Suggested re-do: Pottsville hammered the Cardinals 21-7 in their final league game. C'mon, NFL, what's to expunge?



New Orleans Saints


The shot: Mike Ditka. Ricky Williams. Wedding dress. One of these things is not like the others.

The shank: The painful part wasn't that Williams filled out a white gown about as gracefully as Dennis Rodman -- it's that the Saints traded their entire draft, plus first- and third-round picks the following year, to acquire the Heisman Trophy-winning running back.

Mulligan-worthiness: Moderate. Ditka and Williams combined for a disappointing 3-13 season which ended with the coach being fired; on the other hand, the eight picks dealt for Williams ultimately produced LaVar Arrington, D'Wayne Bates, Desmond Clark, Lloyd Harrison, Nate Stimson, Khari Samuel, Billy Miller and the immortal Cade McNown. Perhaps multiple mulligans are in order.

Suggested re-do: Use the Saints' original No. 12 pick in '99 to select pass-rushing phenom Jevon Kearse, then use New Orleans' No. 2 pick in 2000 to take running back Shaun Alexander. Retroactive drafting is almost too easy.



Chicago Bulls


The shot: Carl Lewis sings the national anthem.

The shank: Before a 1993 game between the Bulls and the New Jersey Nets, the track and field legend sang abused mangled butchered eviscerated disemboweled the "Star-Spangled Banner," at one point pausing to tell the crowd, "I'll make up for it." Sadly, pregame festivities did not include a subsequent long jump competition.

Mulligan-worthiness: Astronomical. On one hand, Lewis owns a clutch of gold medals and might be the greatest American track star ever; on the other, how could the Bulls stadium ops crew not be aware of Lewis' previous musical forays efforts experiments violations of the Geneva accords?

Suggested re-do: Have Roseanne Barr sing the anthem. Or just move the Bulls to the Euroleague.



Buffalo Bills


The shot: Wide Right.

The shank: With a chance to win Super Bowl XXV and give Buffalo its first championship since the AFL-NFL merger -- note to younger readers: yes, there was once a rival pro football league that did not involve stripper cheerleaders and professional wrestling -- Bills kicker Scott Norwood pushed a field goal attempt wide right, sealing a 20-19 victory for the underdog New York Giants.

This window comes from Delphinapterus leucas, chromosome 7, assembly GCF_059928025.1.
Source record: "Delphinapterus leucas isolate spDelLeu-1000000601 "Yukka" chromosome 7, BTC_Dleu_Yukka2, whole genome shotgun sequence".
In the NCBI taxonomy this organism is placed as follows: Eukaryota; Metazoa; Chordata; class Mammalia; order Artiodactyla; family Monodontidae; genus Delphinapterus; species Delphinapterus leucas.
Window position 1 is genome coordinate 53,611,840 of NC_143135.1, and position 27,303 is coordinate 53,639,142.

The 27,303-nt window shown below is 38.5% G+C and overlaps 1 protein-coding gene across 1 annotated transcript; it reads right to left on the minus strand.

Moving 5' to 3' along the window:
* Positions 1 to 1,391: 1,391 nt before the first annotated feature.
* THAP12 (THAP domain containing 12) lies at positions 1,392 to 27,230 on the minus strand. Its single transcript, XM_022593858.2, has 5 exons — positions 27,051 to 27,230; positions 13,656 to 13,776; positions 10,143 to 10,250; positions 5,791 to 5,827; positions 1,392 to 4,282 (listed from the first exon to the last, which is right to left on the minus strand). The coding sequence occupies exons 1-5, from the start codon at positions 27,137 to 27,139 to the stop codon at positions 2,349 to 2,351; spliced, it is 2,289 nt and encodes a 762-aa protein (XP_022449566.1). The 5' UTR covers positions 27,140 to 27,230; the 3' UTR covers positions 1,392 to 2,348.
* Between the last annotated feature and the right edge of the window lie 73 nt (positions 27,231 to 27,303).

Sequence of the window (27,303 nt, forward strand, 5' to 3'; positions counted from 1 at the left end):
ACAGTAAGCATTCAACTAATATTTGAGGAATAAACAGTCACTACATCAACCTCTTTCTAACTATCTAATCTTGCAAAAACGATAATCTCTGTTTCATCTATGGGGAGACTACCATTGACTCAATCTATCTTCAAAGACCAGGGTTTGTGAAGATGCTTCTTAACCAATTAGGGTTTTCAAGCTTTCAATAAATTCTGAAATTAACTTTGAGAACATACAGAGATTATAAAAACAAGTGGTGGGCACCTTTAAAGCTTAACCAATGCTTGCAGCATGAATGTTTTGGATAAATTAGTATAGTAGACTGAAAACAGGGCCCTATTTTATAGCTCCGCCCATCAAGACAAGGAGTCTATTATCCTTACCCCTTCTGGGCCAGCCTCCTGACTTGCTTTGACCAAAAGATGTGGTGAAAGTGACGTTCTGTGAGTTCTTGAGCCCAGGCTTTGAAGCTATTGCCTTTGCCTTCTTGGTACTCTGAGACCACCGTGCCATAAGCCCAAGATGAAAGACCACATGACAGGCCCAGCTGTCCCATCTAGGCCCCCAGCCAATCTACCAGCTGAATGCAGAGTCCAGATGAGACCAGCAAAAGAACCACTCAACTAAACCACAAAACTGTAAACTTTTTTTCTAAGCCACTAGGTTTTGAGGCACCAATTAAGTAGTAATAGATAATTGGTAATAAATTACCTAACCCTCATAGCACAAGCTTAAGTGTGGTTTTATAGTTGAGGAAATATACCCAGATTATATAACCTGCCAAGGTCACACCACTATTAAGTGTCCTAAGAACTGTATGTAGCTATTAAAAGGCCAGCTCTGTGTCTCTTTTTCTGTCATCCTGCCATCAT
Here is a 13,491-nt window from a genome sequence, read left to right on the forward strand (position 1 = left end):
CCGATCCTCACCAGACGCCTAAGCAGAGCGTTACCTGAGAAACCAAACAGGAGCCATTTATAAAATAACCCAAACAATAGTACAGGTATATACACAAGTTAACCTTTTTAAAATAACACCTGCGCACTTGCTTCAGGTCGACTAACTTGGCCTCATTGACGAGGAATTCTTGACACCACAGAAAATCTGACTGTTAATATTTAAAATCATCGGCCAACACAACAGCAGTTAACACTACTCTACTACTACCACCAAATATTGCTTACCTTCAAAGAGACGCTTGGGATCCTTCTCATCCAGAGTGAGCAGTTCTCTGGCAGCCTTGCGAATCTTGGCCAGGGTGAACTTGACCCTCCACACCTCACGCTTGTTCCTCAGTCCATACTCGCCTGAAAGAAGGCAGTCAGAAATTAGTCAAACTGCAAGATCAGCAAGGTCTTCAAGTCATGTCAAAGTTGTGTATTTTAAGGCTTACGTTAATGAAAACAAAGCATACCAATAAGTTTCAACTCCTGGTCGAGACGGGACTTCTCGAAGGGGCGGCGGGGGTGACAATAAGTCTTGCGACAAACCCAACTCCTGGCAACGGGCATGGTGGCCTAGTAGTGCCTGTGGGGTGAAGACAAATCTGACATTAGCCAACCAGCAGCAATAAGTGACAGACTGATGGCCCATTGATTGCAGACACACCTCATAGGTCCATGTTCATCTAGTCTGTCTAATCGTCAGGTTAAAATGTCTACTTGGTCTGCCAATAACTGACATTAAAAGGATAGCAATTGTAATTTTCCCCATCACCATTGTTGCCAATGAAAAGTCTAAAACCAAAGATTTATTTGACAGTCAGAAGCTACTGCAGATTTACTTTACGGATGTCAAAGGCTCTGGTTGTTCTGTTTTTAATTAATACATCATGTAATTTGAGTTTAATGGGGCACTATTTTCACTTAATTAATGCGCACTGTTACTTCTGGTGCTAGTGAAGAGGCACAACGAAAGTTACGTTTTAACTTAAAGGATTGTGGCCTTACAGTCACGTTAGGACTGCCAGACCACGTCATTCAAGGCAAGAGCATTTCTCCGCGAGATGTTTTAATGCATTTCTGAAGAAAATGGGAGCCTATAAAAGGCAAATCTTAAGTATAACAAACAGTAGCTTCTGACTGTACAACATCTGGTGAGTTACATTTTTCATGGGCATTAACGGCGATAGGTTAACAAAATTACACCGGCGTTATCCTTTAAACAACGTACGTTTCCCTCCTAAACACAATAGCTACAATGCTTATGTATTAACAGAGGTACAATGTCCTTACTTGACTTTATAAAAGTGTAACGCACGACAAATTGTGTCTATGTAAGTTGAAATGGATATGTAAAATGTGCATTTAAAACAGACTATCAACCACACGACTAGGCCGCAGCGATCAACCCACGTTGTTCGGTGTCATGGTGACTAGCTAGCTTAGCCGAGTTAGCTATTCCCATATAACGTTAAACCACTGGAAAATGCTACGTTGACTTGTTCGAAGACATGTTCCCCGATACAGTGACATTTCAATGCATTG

Mulligan-worthiness: Impossibly worthy. The explosive Bills were a much better team than the Giants -- think St. Louis Rams versus New England Patriots in Super Bowl XXVI -- and Norwood's miss sealed the first of four consecutive Buffalo championship losses. Worse still, Norwood indirectly helped launch the career of actor/director Vincent Gallo, whose film "Buffalo 66" references the kick.

Suggested re-do: Send cyborg back in time to show Norwood footage of Gallo's "The Brown Bunny," about which Roger Ebert once remarked, "the video of my colonoscopy is more entertaining"; watch as a shaken Norwood promptly shanks his kick to the left … and through the uprights!



  McDonald's



The shot: Red, white and blue promotional giveaway during the 1984 Summer Olympics.

The shank: As a Los Angeles Olympics tie-in called "When the U.S. wins, you win," the fast food giant distributed scratch-off tickets featuring different events; if the United States won a medal in that event, customers would receive a free menu item (burgers for gold medals, fries for silver, soda for bronze). The only flaw? Thanks to a Soviet Bloc boycott, American athletes won … and won … and won, capturing a whopping (no pun intended) 174 medals, three times the amount of the next-closest nation.

Mulligan-worthiness: High. McDonald's reportedly suffered a significant financial hit, a marketing fiasco memorably mocked on "The Simpsons."

Suggested re-do: Have McDonald's executives offer Moscow the formula for secret sauce in exchange for a promise to not invade Afghanistan, preventing the U.S. boycott of the 1980 Summer Games in Moscow and subsequent Soviet counter-boycott.



Cleveland Browns


The shot: The Bill Belichick experiment.